At the beginning of my junior year at Syracuse, I was elected treasurer of my fraternity, Fiji.
That position turned out to be a great lesson in allocating money - and also in politics.
Let me explain.
When I became treasurer, the soda machine in the basement of the house dispensed cans for 25 cents. But one day I was going over our books, and I discovered that the sodas were costing us 26 cents apiece to buy. We were losing a penny every time some guy stumbled downstairs and bought a soda. I knew this small discrepancy was adding up; it was intolerable to any treasurer worth his salt.
Raising the price of each soda to a mere 30 cents would make a significant difference to the fraternity’s finances. So I proposed this increase at the next house meeting.
I could not have imagined the outcry this suggestion would produce. I had to sit there and listen to two hours of anger, fear, and disbelief – over a 30 cent soda. By the end of the meeting, I felt like A-Rod at Fenway two nights ago.
“When my grandfather was at Syracuse,” one brother said, “he chose this frat above all others for the 25 cent soda.”
“I have a stack of quarters in my room,” another guy said. “I started it because I knew that when I felt thirsty, I could take a quarter and go downstairs and get a soda.”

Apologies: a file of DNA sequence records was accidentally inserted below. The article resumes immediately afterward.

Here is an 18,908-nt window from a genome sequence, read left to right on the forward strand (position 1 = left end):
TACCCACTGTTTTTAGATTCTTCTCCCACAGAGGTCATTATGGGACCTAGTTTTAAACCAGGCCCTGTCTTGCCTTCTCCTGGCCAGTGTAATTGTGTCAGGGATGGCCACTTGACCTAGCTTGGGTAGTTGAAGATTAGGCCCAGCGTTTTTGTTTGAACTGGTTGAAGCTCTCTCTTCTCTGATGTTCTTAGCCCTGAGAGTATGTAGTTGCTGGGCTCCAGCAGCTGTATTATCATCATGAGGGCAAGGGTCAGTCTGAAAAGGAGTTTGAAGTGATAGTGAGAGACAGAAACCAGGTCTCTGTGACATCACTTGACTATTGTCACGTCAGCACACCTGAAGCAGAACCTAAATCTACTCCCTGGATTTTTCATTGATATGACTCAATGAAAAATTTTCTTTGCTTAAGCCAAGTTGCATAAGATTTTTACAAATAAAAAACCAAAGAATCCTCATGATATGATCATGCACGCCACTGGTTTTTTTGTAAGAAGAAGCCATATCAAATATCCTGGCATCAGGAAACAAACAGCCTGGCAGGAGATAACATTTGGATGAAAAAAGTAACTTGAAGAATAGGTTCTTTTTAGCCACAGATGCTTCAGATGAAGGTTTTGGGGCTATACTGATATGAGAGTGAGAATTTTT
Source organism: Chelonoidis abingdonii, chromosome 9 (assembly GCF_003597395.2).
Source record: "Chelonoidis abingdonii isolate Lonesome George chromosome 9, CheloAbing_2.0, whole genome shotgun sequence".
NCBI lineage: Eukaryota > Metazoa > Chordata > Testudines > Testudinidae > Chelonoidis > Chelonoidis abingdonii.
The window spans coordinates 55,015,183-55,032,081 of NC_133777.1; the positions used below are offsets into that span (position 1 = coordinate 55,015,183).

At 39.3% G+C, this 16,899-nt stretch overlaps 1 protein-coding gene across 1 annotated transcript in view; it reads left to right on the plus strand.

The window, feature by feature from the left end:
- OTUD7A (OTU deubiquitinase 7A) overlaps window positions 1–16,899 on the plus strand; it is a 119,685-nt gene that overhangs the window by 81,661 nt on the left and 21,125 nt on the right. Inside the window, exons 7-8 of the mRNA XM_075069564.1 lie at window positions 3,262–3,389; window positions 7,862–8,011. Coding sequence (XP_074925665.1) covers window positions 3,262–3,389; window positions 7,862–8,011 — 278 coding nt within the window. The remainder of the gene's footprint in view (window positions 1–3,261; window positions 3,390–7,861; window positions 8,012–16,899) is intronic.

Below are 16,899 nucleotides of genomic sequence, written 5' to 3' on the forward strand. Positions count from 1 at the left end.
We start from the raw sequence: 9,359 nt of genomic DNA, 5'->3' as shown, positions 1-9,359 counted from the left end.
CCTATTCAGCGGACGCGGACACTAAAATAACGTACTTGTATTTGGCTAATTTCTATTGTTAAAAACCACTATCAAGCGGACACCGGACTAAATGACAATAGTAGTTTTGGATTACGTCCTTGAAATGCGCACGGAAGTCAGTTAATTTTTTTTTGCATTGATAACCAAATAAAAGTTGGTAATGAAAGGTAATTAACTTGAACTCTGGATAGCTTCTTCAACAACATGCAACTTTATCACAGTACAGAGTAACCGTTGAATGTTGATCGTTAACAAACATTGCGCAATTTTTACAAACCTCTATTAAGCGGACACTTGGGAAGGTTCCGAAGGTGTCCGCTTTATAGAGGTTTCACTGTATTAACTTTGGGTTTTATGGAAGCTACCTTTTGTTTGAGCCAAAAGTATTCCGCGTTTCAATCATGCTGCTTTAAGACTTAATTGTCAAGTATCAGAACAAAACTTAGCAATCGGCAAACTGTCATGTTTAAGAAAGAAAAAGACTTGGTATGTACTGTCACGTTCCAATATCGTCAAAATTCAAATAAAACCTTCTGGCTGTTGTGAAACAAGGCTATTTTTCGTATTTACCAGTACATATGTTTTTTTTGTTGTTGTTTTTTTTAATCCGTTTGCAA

Where was this going?
“Now I have to make a stack of nickels,” he continued. “In addition to the quarters.”
“What if you have a girl over and you want two sodas?” someone said. “You might even need dimes!”
“You’re planning on us making money off of ourselves?”
“How capitalistic can you get?!”
“We should absorb that money.”
At the time, it wasn't funny at all. It was intense!
I came home one day shortly after that, and some of my belongings had been chucked on the lawn outside the house. To send a message.
While the whole thing was beyond insane, it was a teachable moment.
When you make a change that affects your team – no matter how insignificant it seems – you first have to get people on board, whether it’s your employees, your friends, or your family.
Change is always difficult for some people, no matter how small. A good leader will make his team comfortable with a change before he puts it in place.
It doesn’t matter if the change is obviously the right way to go. There is no sense in being right if you can’t get it right.
In the end, I couldn’t get the soda increase approved. Not because it was a bad idea. Because I didn't execute it correctly.
For all I know, the sodas are ten cents by now. And the house is slowly paying down a 30-year soda mortgage.